Male Supervisor Harassed Female Workers, Demanded Sex and Exposed Himself, Federal Agency Charges
ST. LOUIS - An international staffing company violated federal law when it allowed a manager at a Kansas City, Kan., worksite to repeatedly sexually harass female workers on a manufacturing line, the U.S. Equal Employment Opportunity Commission (EEOC) charged in a lawsuit filed today in federal court.
According to the EEOC's suit, a male account manager for Staff Management | SMX repeatedly made explicit sexual comments to female employees and demanded sexual favors. The harassment occurred at a Procter & Gamble manufacturing plant in Kansas City, Kan., where Staff Management | SMX hired and supervised employees who boxed soap for shipping.
One female employee, Jaurdai Walker, reported that the manager repeatedly called her "baby," told her she was "sexy," and asked her for oral sex in exchange for paid time off. She refused and reported the harassment to another supervisor, who told her she should "screw him" and take the extra pay. The harassment continued, and on one occasion the account manager exposed his genitals to Walker, according to the suit. After she reported the harassment again to a different supervisor, Staff Management | SMX conducted an investigation, but the company allowed the manager to return to work. The manager later threatened Walker and demanded to know why she reported his misconduct, the suit alleged. Other male employees also intimidated Walker because she reported the harassment. Walker was so traumatized by these actions and Staff Management | SMX's failure to protect her that she was forced to quit her job.
Title VII of the Civil Rights Act of 1964 protects workers from sexual harassment. The EEOC filed suit in the U.S. District Court for the District of Kansas, Case No. 2:18-cv-02058, after first attempting to reach a pre-litigation resolution through the agency's conciliation process.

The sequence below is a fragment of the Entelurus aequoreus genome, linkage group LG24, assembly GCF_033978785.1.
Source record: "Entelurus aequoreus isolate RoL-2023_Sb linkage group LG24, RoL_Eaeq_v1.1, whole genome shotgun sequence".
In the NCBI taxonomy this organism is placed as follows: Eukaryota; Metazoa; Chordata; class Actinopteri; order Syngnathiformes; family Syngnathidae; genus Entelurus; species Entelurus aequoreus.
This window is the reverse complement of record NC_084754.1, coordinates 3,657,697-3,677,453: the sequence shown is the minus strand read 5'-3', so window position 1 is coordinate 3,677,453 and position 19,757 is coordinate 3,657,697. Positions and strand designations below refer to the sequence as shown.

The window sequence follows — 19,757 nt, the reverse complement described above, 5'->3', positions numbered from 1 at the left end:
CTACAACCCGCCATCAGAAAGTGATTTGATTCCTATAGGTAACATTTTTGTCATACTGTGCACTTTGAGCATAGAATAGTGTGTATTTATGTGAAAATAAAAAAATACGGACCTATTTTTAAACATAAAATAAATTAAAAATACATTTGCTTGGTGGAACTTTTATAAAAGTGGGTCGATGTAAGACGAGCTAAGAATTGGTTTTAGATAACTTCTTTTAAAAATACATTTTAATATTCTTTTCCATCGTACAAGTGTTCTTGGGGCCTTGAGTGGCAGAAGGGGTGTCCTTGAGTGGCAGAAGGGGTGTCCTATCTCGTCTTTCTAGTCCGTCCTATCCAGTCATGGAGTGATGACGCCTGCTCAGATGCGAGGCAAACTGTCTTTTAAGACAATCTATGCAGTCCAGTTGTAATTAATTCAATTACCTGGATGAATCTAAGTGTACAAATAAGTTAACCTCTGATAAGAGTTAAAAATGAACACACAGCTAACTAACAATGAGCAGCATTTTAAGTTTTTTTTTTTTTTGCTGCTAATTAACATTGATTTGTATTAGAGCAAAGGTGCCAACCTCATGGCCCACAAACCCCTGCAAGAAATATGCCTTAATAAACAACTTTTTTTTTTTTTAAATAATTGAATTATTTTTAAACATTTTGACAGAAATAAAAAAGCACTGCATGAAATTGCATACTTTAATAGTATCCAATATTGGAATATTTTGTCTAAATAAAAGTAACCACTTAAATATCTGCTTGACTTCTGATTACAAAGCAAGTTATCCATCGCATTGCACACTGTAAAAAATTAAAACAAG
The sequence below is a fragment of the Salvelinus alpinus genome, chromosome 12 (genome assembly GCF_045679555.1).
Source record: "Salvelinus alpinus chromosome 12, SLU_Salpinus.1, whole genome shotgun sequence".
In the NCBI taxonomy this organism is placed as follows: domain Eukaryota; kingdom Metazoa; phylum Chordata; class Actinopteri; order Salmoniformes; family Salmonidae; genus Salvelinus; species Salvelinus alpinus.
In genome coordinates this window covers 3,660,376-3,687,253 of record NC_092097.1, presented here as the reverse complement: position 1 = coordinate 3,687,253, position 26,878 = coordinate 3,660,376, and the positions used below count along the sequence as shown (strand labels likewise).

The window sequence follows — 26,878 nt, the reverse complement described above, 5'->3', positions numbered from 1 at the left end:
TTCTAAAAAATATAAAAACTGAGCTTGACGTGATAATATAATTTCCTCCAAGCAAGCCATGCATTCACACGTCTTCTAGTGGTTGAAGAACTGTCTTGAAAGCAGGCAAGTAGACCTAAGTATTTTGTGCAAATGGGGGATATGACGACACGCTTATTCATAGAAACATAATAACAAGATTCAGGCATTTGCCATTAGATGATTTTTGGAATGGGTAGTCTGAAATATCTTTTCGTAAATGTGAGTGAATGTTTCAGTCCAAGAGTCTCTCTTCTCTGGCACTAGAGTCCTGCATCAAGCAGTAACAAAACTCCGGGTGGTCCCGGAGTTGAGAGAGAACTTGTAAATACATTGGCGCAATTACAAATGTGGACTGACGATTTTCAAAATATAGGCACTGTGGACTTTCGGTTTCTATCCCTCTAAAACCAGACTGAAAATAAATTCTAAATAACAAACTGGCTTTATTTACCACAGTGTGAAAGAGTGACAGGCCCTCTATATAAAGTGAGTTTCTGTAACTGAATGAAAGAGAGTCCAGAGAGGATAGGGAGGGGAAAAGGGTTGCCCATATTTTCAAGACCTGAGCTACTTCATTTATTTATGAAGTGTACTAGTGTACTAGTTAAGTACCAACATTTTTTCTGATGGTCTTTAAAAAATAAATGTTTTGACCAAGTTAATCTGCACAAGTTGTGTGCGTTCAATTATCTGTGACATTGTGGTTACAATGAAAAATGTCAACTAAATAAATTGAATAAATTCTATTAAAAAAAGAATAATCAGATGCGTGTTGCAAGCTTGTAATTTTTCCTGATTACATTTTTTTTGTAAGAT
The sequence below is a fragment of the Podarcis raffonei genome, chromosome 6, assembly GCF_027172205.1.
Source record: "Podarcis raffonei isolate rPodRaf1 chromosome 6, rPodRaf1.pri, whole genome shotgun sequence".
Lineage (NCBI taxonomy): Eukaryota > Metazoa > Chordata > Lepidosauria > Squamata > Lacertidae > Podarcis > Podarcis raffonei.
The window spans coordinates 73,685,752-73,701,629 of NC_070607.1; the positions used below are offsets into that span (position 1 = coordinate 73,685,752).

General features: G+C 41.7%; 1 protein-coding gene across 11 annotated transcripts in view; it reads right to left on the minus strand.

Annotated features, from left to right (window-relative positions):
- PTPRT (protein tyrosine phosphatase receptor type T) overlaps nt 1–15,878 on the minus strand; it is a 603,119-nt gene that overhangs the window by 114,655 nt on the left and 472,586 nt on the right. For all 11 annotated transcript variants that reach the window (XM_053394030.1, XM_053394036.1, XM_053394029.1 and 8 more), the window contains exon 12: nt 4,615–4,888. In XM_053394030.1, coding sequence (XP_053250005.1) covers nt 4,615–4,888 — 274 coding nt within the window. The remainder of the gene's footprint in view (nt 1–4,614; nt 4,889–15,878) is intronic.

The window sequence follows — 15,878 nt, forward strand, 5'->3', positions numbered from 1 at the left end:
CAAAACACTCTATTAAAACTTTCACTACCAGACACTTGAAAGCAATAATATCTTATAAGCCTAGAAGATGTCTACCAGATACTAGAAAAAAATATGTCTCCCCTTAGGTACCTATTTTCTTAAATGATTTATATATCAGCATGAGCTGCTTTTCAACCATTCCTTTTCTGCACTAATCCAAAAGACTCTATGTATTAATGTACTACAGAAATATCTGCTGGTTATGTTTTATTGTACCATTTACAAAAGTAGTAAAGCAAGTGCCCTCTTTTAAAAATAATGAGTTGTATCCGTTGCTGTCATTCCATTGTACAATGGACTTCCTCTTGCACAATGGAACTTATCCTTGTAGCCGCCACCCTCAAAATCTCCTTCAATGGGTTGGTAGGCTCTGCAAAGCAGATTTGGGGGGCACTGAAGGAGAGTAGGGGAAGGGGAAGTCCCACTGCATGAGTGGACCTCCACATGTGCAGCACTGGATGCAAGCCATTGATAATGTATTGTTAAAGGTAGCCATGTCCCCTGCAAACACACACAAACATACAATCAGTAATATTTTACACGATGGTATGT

"As the #MeToo movement has made all too clear, sexual harassment in the workplace is not limited to one industry, certain types of workers, by geographic area," said Andrea G. Baran, regional attorney for the EEOC's St. Louis District. "But there is one thing every case of sexual harassment has in common - that it can only be stopped when victims and bystanders speak up and break the silence."
James R. Neely, Jr., director of the EEOC's St. Louis District, said, "Employers - including staffing firms - are responsible for ensuring their workplaces are free from any type of sexual harassment. Companies that tolerate sexual harassment - or fail to adequately punish harassers - do so with blatant disregard for the law."
Staff Management | SMX is a subsidiary of Tacoma, Wash.-based True Blue, Inc., which, according to its website, is the largest industrial staffing company in the United States. Staff Management | SMX provides temporary and seasonal workers to other companies throughout North America.
The EEOC advances opportunity by enforcing federal laws prohibiting workplace discrimination. More information is available at www.eeoc.gov. Stay connected with the latest EEOC news by subscribing to our email updates.